Greece's third bailout is back in the hands of euro zone finance ministers, who are meeting Friday to discuss whether to go ahead with the deal—or delay it.
The baton has been passed on to Brussels after the Greek government, which had debated the reforms that need to be introduced to secure the much needed funds through the night, secured enough votes to pass the bailout bill.
However, further uncertainty was heaped on the bailout process with reports from Reuters that left-wing prime minister Alexis Tsipras seeking a vote of confidence from the parliament after August 20.
The Eurogroup of finance ministers met in Brussels on Friday to debate the latest developments in the latest 85 billion euro ($94.8 billion) bailout program for Greece.
"Hopefully, by the end of the evening we'll have a positive outcome," Eurogroup President Jeroen Dijsselbloem told reporters ahead of the meeting.
According to Reuters, a Greek official said Friday that European officials had recommended that euro zone finance ministers disburse an initial 23 billion euros in a first aid tranche to Greece under the new bailout deal.
Dijsselbloem added that debt sustainability was, "still a major point of concern, certainly for the IMF (International Monetary Fund)."
"Hopefully we can make sure that it (the debt) is sustainable by then (October) and give further guarantees, if necessary, so that the IMF can come on board in October, because that's very important to all of us," he later added.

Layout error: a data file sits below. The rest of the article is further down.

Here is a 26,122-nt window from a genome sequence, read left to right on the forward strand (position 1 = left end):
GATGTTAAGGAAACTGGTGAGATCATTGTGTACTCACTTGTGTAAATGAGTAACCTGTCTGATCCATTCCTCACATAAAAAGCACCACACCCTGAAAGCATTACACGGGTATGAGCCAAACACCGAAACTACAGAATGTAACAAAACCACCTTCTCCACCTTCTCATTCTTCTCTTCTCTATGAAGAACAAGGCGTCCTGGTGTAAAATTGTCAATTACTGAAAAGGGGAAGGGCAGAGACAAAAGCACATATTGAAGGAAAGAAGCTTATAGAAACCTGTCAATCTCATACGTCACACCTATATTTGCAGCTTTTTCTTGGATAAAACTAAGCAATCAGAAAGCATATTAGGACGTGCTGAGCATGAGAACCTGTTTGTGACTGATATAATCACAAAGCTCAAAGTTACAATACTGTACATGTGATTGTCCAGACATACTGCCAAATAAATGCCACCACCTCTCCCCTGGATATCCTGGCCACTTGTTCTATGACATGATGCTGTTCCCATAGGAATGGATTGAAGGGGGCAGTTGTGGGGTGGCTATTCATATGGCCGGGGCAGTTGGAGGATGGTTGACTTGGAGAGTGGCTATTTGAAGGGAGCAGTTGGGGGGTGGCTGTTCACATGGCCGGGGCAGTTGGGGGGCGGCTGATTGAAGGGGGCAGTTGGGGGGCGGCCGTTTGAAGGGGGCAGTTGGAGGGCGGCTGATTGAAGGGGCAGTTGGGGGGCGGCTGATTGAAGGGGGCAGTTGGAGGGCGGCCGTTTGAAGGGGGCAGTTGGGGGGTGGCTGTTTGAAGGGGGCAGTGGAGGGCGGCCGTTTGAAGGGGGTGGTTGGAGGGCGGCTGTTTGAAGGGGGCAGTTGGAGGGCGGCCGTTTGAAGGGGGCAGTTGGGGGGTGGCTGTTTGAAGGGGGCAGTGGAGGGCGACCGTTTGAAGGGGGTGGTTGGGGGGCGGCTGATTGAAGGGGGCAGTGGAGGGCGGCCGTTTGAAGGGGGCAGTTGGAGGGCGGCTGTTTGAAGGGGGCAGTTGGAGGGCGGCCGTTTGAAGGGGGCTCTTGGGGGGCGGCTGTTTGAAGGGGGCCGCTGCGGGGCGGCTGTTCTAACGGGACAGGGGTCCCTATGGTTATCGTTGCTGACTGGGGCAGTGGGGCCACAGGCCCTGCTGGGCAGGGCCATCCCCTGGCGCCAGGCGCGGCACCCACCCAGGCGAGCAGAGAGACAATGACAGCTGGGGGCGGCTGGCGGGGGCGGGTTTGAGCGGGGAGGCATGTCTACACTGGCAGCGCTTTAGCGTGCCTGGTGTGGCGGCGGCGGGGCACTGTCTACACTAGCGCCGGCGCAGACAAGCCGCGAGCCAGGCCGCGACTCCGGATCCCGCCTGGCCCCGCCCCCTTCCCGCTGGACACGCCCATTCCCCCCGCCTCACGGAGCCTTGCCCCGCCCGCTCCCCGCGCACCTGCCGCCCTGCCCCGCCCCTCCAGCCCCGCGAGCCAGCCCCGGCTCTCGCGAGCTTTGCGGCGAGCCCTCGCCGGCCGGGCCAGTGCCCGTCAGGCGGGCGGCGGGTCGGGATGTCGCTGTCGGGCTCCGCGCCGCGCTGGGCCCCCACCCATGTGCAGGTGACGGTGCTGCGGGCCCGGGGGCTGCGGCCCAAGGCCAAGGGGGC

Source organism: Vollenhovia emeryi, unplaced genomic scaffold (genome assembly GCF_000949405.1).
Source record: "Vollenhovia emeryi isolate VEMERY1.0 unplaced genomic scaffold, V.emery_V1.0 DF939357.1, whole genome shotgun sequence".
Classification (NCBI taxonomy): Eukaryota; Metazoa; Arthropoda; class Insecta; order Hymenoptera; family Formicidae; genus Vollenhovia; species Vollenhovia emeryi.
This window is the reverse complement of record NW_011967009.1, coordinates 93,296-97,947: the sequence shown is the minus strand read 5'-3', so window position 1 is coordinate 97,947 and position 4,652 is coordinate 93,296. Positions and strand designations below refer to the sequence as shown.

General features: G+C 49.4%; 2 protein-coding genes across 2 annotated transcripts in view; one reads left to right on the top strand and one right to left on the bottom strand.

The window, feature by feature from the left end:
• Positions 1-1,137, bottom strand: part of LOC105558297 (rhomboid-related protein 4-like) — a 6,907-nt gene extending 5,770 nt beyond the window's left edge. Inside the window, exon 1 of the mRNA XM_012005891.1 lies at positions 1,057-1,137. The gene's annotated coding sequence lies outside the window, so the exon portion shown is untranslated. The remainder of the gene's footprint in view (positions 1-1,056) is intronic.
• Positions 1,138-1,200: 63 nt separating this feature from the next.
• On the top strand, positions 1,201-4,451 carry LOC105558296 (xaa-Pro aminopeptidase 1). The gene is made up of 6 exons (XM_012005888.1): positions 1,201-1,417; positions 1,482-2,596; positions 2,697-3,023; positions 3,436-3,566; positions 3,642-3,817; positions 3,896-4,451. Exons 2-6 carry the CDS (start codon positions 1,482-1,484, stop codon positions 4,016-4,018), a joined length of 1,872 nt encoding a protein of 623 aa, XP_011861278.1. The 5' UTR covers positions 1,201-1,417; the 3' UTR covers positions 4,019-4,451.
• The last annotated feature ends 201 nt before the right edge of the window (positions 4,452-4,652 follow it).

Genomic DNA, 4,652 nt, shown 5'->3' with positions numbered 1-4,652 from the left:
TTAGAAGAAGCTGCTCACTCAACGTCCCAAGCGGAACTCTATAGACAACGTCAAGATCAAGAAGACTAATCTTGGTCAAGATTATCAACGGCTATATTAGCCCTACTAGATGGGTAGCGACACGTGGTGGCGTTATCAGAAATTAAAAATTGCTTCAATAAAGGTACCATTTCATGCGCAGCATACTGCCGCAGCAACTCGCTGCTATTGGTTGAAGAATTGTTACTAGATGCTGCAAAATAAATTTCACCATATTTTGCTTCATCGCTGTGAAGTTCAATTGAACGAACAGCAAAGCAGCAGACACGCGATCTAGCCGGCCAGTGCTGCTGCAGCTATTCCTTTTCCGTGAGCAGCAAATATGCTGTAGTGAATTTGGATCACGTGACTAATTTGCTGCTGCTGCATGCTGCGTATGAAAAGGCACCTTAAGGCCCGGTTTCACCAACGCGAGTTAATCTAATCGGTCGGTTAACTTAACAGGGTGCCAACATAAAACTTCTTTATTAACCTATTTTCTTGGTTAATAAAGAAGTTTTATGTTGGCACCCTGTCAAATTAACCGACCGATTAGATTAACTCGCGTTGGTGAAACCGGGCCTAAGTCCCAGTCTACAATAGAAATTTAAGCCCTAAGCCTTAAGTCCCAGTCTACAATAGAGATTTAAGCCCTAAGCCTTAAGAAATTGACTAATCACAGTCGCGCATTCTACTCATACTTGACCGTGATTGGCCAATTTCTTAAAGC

Kostas Chrysogonos, a Syriza member of the European parliament (MEP), told CNBC Friday that he hoped the deal would be completed at the meeting.
"It's obvious we have to sign (a bailout deal) and we have to implement this agreement," he said.
A confidence vote was the last thing Greece needed right now, he added, so soon after Tsipras was elected in January.
"I'm hopeful that many of the dissenters will resign their parliamentary seats…and the confidence vote will be enough to gain the confidence of the parliament for this government. It's obvious that the last thing that we need right now is a general election, a country that stands at the edge of default cannot afford the luxury of having a second general election within eight months."
Although the country and its international lenders and those overseeing the program – the European Commission, European Central Bank, European Stability Mechanism (ESM) with input from the International Monetary Fund (IMF) –have agreed technical details, a political agreement in the euro zone by member state governments is now necessary before any aid is release.
But that is easier said than done with tensions running high both in Greece and Germany, Greece's largest euro zone lender, over the bailout. This raises the possibility that the bailout deal could be delayed and Greece issued a bridging loan to tide it over – it has a 3.2 billion euro payment due to the ECB on August 20.
In Greece, members of parliament debated the third bailout package through the night after a long delay to the proceedings due to procedural objections saw the plenary session only get underway at 2am local time (midnight London time). The vote on the bailout deal finally started at 7.30 London time with the government securing enough votes - 222 votes to 64 - to get the bailout approved.